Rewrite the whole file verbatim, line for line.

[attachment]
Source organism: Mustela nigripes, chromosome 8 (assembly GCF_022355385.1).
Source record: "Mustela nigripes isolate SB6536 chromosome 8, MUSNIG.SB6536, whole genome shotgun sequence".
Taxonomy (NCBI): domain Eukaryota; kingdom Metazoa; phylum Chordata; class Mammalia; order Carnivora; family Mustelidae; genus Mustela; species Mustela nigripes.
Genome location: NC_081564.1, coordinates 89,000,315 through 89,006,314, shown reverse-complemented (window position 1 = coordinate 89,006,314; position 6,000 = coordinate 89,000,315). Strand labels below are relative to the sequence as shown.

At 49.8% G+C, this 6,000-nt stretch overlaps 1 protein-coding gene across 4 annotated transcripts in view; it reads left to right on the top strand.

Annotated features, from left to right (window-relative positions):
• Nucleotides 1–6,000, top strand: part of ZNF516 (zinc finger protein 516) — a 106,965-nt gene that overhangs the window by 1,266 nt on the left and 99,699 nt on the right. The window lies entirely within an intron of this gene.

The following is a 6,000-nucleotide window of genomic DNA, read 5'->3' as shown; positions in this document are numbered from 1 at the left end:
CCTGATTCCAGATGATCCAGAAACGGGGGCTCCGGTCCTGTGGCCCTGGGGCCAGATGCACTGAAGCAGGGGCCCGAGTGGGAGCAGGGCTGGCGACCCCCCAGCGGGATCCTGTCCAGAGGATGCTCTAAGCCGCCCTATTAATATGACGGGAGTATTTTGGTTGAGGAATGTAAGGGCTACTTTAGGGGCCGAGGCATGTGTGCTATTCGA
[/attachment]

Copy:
Source organism: Mustela nigripes, chromosome 8 (assembly GCF_022355385.1).
Source record: "Mustela nigripes isolate SB6536 chromosome 8, MUSNIG.SB6536, whole genome shotgun sequence".
Taxonomy (NCBI): domain Eukaryota; kingdom Metazoa; phylum Chordata; class Mammalia; order Carnivora; family Mustelidae; genus Mustela; species Mustela nigripes.
Genome location: NC_081564.1, coordinates 89,000,315 through 89,006,314, shown reverse-complemented (window position 1 = coordinate 89,006,314; position 6,000 = coordinate 89,000,315). Strand labels below are relative to the sequence as shown.

At 49.8% G+C, this 6,000-nt stretch overlaps 1 protein-coding gene across 4 annotated transcripts in view; it reads left to right on the top strand.

Annotated features, from left to right (window-relative positions):
• Nucleotides 1–6,000, top strand: part of ZNF516 (zinc finger protein 516) — a 106,965-nt gene that overhangs the window by 1,266 nt on the left and 99,699 nt on the right. The window lies entirely within an intron of this gene.

The following is a 6,000-nucleotide window of genomic DNA, read 5'->3' as shown; positions in this document are numbered from 1 at the left end:
CCTGATTCCAGATGATCCAGAAACGGGGGCTCCGGTCCTGTGGCCCTGGGGCCAGATGCACTGAAGCAGGGGCCCGAGTGGGAGCAGGGCTGGCGACCCCCCAGCGGGATCCTGTCCAGAGGATGCTCTAAGCCGCCCTATTAATATGACGGGAGTATTTTGGTTGAGGAATGTAAGGGCTACTTTAGGGGCCGAGGCATGTGTGCTATTCGA